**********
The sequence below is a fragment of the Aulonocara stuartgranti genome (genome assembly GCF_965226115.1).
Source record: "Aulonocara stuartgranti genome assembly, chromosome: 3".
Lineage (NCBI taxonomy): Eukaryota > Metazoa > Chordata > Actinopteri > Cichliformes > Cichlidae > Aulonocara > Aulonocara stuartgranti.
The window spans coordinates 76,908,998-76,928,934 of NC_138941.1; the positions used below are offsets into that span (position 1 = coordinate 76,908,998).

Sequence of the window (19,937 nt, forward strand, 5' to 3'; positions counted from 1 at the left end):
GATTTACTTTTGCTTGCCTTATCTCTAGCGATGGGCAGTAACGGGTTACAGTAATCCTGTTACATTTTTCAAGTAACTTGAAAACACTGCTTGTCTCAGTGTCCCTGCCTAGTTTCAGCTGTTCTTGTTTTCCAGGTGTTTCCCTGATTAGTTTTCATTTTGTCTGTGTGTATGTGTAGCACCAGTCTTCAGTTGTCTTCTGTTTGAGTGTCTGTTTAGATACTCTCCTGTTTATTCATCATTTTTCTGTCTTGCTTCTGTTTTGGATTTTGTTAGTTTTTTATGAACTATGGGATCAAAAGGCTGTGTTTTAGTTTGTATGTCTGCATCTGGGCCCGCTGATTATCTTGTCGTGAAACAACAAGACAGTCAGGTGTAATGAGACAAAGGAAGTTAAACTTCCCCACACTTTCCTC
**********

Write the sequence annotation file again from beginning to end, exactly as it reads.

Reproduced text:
The sequence below is a fragment of the Aulonocara stuartgranti genome (genome assembly GCF_965226115.1).
Source record: "Aulonocara stuartgranti genome assembly, chromosome: 3".
Lineage (NCBI taxonomy): Eukaryota > Metazoa > Chordata > Actinopteri > Cichliformes > Cichlidae > Aulonocara > Aulonocara stuartgranti.
The window spans coordinates 76,908,998-76,928,934 of NC_138941.1; the positions used below are offsets into that span (position 1 = coordinate 76,908,998).

Sequence of the window (19,937 nt, forward strand, 5' to 3'; positions counted from 1 at the left end):
GATTTACTTTTGCTTGCCTTATCTCTAGCGATGGGCAGTAACGGGTTACAGTAATCCTGTTACATTTTTCAAGTAACTTGAAAACACTGCTTGTCTCAGTGTCCCTGCCTAGTTTCAGCTGTTCTTGTTTTCCAGGTGTTTCCCTGATTAGTTTTCATTTTGTCTGTGTGTATGTGTAGCACCAGTCTTCAGTTGTCTTCTGTTTGAGTGTCTGTTTAGATACTCTCCTGTTTATTCATCATTTTTCTGTCTTGCTTCTGTTTTGGATTTTGTTAGTTTTTTATGAACTATGGGATCAAAAGGCTGTGTTTTAGTTTGTATGTCTGCATCTGGGCCCGCTGATTATCTTGTCGTGAAACAACAAGACAGTCAGGTGTAATGAGACAAAGGAAGTTAAACTTCCCCACACTTTCCTC